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Hydraulic Fracturing and Organic Farming

Written By Culinary Pen on Wednesday, May 1, 2013 | 4:16:00 PM

I’ve lived in Pennsylvania for over 10 years now. I was born here, but moved to Upstate New York when I was two. But I’ve always loved Pennsylvania, which my family would return to often on vacations and trips. I could always tell when we hit the deep woods of PA, as a heavy, damp, piney aroma would fill the car. In 2002 I moved down here and never left. Now, I still relish that deep, mountainous smell of pine and moss. It triggers deep-embedded memories in me just as strong as the smell of my mom sautéing garlic in butter for topping noodles.

Ten years later, I can even tell the difference in that woodsy smell as the year progresses. Spring has the most intense aroma, as everything defrosts, and the damp, dead plants of last year slowly rot into the topsoil and feed the year’s coming growth. Summer is sharper, with a deep resinous aroma of pine and the slight tingling ozone from the storms of early summer. Autumn brings its own unique presence of hay to the air, as grass dries, leaves wither, and the wind begins to whip a bit of frost into the mix.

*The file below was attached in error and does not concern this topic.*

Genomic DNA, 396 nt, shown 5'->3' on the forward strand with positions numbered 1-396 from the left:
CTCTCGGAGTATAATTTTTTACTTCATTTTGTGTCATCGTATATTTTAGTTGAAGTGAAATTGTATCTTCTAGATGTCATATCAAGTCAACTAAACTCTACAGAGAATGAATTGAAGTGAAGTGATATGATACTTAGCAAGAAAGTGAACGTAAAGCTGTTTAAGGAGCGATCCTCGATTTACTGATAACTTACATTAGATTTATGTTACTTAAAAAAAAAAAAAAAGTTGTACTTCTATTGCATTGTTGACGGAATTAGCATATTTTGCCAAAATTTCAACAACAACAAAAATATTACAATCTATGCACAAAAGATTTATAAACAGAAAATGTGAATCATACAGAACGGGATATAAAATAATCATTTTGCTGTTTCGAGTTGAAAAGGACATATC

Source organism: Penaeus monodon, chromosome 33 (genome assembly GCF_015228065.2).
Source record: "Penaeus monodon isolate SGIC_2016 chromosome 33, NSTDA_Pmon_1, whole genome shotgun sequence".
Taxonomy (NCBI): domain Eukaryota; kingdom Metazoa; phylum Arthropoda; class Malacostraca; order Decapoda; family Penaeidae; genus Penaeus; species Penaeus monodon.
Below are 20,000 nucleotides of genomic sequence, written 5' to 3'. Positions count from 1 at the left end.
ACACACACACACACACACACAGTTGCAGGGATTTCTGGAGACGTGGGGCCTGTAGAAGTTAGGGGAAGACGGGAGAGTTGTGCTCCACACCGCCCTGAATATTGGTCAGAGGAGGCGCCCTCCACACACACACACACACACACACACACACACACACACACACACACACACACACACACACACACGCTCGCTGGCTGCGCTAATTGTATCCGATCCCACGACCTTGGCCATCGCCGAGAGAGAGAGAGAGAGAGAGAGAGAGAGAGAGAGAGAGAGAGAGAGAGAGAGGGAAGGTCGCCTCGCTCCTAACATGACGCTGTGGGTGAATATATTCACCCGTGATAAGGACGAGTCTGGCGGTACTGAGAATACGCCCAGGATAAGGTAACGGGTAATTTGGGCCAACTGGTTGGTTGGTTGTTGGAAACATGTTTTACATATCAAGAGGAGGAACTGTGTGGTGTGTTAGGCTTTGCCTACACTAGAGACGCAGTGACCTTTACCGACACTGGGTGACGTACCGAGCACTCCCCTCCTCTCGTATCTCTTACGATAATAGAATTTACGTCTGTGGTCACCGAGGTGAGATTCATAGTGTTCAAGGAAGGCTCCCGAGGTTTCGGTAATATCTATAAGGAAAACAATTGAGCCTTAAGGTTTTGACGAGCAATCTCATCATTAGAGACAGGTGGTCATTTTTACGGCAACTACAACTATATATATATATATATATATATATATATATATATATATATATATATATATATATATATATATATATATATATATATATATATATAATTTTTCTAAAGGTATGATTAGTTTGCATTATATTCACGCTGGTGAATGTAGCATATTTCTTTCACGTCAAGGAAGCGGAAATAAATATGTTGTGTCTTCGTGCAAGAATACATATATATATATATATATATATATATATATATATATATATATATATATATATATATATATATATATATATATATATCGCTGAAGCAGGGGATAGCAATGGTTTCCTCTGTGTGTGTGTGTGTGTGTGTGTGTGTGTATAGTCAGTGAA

So I find the below article particularly troubling, as more and more often I’m hearing about the troubles of natural gas fracking on the waters around me. Right now I mostly hear the bad news from farmers. On the news and in the radio it’s nothing but good news about cheap gas and new jobs. But farmers are one of the few facets of our society left who have an intense and daily bond with the land. 

Organic Gardening: Caught in the Drill Zone

What’s stirred the most questions in me is that this is in a small organic farming publication. These are people who look to natural, alternative, and sustainable way to cultivate the land. But we all rely on the same water. What does it matter if I buy organic tomatoes, source non-GMO non-Monsanto soy beans, and order pasture-raised pork that’s not filled with phytoestrogens? What does it matter when it’s all fed with the same water? When our food is filled with water that’s full of chemicals, heavy metals, and ethylene glycol, who cares if your food was sprayed with organic or industrial pesticides?

I think my ultimate question is this: how can I call a place home when I can’t drink the water?
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